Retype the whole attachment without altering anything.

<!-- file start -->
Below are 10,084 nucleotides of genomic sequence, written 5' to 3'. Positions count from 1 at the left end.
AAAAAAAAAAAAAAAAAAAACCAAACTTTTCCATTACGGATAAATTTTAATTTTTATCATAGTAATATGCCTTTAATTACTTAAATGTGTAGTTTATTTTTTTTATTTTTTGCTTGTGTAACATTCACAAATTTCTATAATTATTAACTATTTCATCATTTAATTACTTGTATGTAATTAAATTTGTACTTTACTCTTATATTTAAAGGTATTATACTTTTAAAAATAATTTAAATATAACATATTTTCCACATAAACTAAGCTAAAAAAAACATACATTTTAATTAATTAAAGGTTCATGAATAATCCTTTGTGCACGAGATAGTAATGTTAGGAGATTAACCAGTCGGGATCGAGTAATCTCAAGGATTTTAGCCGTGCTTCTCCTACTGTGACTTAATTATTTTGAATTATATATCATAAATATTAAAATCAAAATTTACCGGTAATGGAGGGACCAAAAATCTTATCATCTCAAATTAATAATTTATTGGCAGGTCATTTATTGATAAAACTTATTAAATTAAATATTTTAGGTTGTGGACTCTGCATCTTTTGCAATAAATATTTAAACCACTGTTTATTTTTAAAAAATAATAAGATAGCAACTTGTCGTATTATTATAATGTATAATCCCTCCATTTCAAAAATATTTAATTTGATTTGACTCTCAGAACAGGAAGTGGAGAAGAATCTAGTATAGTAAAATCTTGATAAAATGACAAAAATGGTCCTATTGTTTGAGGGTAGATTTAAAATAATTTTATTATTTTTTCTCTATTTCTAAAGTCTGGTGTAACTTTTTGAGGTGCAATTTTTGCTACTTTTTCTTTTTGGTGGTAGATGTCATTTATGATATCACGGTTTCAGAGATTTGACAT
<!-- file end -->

Below are 10,084 nucleotides of genomic sequence, written 5' to 3'. Positions count from 1 at the left end.
AAAAAAAAAAAAAAAAAAAACCAAACTTTTCCATTACGGATAAATTTTAATTTTTATCATAGTAATATGCCTTTAATTACTTAAATGTGTAGTTTATTTTTTTTATTTTTTGCTTGTGTAACATTCACAAATTTCTATAATTATTAACTATTTCATCATTTAATTACTTGTATGTAATTAAATTTGTACTTTACTCTTATATTTAAAGGTATTATACTTTTAAAAATAATTTAAATATAACATATTTTCCACATAAACTAAGCTAAAAAAAACATACATTTTAATTAATTAAAGGTTCATGAATAATCCTTTGTGCACGAGATAGTAATGTTAGGAGATTAACCAGTCGGGATCGAGTAATCTCAAGGATTTTAGCCGTGCTTCTCCTACTGTGACTTAATTATTTTGAATTATATATCATAAATATTAAAATCAAAATTTACCGGTAATGGAGGGACCAAAAATCTTATCATCTCAAATTAATAATTTATTGGCAGGTCATTTATTGATAAAACTTATTAAATTAAATATTTTAGGTTGTGGACTCTGCATCTTTTGCAATAAATATTTAAACCACTGTTTATTTTTAAAAAATAATAAGATAGCAACTTGTCGTATTATTATAATGTATAATCCCTCCATTTCAAAAATATTTAATTTGATTTGACTCTCAGAACAGGAAGTGGAGAAGAATCTAGTATAGTAAAATCTTGATAAAATGACAAAAATGGTCCTATTGTTTGAGGGTAGATTTAAAATAATTTTATTATTTTTTCTCTATTTCTAAAGTCTGGTGTAACTTTTTGAGGTGCAATTTTTGCTACTTTTTCTTTTTGGTGGTAGATGTCATTTATGATATCACGGTTTCAGAGATTTGACAT